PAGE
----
Utah’s Newest Ski Mountain Is a Backcountry Paradise with No Lift Lines—or Lifts

Piers Solomon skiing Engelberg, a run at Utah's Whisper RIdge
Whisper Ridge

On a snow-covered mountain in northeastern Utah, somewhere between the towns of Eden and Paradise, I stepped out of a snowcat, clicked into my skis, and soon discovered why those names might just be warranted. The first run of the day was about 1,200 vertical feet of almost impossibly perfect, fluffy, shin-deep powder, layered over an impressive variety of terrain. A small ridge led to a wide-open face, followed by some well-spaced trees, with other drainages punctuated by little facets and snow pillows on either side. By the time the eight skiers and two guides in my group reconvened at the bottom, the verdict was unanimous: Every one of us was caked in powder and smiling widely. It was going to be a good day. And then the best part: We hopped back into the waiting snowcat’s heated cab, cranked up some tunes on its speaker system, passed around snacks, and rode the 10 minutes back to the top to do it all again.


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This was cat skiing at Whisper Ridge, one of North America’s newest and most ambitious backcountry operations, on an almost unthinkable 60,000 private acres, with a maximum of 60 skiers per day. At night, guests crash in a remote, mountaintop yurt “village” complete with fire pits, hot tubs, home-cooked meals, and regular live music—all roughly 90 miles north of the Salt Lake City airport.

Whisper Ridge, now in its third season of operation, is the brainchild of 50-year-old Dan Lockwood—a former land manager, fishing and hunting guide, and biologist—and his son, Cort, a 23-year-old MBA student at Utah State. The backcountry resort’s base, in the Wasatch’s Cache Valley, is home to a handful of historic ranches that have mostly been owned by the same families for generations. It’s used primarily as summer range for sheep and cattle. The Lockwoods, however, looked at the massive, mountainous ranchland owned by their family and their neighbors and figured there might be a way to use those hills during the winter, too.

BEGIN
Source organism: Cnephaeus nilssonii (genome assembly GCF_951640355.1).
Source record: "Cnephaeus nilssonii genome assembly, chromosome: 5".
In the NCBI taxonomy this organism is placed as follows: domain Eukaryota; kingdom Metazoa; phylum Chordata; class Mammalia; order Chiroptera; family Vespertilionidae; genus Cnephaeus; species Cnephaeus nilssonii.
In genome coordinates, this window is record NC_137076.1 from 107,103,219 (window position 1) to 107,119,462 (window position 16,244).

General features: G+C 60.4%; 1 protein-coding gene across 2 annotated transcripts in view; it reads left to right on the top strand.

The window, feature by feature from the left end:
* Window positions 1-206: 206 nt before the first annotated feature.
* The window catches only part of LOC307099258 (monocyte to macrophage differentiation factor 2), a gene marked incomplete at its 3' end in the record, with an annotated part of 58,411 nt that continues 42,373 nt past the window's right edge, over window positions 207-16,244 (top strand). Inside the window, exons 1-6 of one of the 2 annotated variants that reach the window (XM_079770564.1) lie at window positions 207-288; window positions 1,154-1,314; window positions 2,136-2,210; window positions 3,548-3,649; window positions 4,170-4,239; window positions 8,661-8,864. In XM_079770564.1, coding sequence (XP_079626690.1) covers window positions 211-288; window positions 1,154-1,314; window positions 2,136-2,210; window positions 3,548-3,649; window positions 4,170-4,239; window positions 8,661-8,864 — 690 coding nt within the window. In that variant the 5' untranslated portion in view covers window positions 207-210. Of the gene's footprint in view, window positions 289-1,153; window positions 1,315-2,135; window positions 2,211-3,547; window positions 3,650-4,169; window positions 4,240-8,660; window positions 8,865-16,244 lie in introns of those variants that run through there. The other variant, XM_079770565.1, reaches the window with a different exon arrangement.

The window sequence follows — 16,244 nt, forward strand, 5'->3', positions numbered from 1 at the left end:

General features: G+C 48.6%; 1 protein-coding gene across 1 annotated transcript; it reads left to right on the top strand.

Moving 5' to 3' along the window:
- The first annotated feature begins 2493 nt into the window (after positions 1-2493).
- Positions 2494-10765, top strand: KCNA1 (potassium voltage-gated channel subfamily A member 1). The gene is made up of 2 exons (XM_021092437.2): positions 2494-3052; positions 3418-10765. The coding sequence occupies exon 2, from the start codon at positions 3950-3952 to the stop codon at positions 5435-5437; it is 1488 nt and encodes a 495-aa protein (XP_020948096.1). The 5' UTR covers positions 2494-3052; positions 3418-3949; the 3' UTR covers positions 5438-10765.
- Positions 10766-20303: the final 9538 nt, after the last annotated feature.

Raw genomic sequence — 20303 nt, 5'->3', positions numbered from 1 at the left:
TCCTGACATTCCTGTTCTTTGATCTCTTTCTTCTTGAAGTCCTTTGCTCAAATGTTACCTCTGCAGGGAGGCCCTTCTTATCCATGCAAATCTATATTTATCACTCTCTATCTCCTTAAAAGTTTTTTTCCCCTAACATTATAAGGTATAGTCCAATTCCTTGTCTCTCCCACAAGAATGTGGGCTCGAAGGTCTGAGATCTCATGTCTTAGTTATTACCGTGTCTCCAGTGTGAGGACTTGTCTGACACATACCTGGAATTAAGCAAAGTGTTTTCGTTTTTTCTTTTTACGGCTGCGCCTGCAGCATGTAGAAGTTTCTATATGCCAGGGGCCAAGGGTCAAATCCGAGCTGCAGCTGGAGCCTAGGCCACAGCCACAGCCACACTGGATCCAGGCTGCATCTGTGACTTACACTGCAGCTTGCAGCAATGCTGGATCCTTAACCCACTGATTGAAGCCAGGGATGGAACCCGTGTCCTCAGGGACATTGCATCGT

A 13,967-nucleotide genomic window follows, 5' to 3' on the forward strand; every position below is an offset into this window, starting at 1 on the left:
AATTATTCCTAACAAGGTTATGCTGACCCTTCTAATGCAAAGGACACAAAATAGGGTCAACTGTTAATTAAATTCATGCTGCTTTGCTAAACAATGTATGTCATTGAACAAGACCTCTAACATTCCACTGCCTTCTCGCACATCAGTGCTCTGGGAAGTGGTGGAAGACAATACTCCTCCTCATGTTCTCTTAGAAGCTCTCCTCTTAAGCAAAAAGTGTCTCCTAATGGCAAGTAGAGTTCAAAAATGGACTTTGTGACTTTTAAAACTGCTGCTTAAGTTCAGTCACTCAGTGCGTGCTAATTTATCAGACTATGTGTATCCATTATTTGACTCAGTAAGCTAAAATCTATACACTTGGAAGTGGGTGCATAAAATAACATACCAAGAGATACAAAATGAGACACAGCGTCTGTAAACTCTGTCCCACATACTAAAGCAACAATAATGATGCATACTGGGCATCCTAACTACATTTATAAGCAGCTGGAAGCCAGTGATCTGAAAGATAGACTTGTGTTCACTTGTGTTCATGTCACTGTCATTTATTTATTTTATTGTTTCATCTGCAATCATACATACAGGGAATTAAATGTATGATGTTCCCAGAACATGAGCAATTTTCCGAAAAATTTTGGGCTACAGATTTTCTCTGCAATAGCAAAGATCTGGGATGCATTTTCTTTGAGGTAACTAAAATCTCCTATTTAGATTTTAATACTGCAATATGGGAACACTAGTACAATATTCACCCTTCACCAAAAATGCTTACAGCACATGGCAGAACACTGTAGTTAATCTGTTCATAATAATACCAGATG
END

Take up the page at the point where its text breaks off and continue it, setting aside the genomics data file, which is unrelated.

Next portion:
“Cort and I would go up there riding around on snowmobiles just for fun, dropping each other off to take runs,” Lockwood says. “We started talking about the future, how to protect and preserve the ranch and open it up to other people, and we eventually decided that this seemed like a good opportunity.”

Whisper Ridge's yurt village
Image courtesy of Whisper Ridge

Cat-skiing operations are typically small and remote, offering skiers a chance to escape the crowds and descend open slopes of untracked powder. In a way, it’s like heli-skiing—without the weather delays and for about half the price. (Whisper Ridge trips start at $550 to ski and $930 for the all-inclusive yurt package.) And the cat-skiing industry has been booming lately, mirroring a rise in backcountry skiing overall.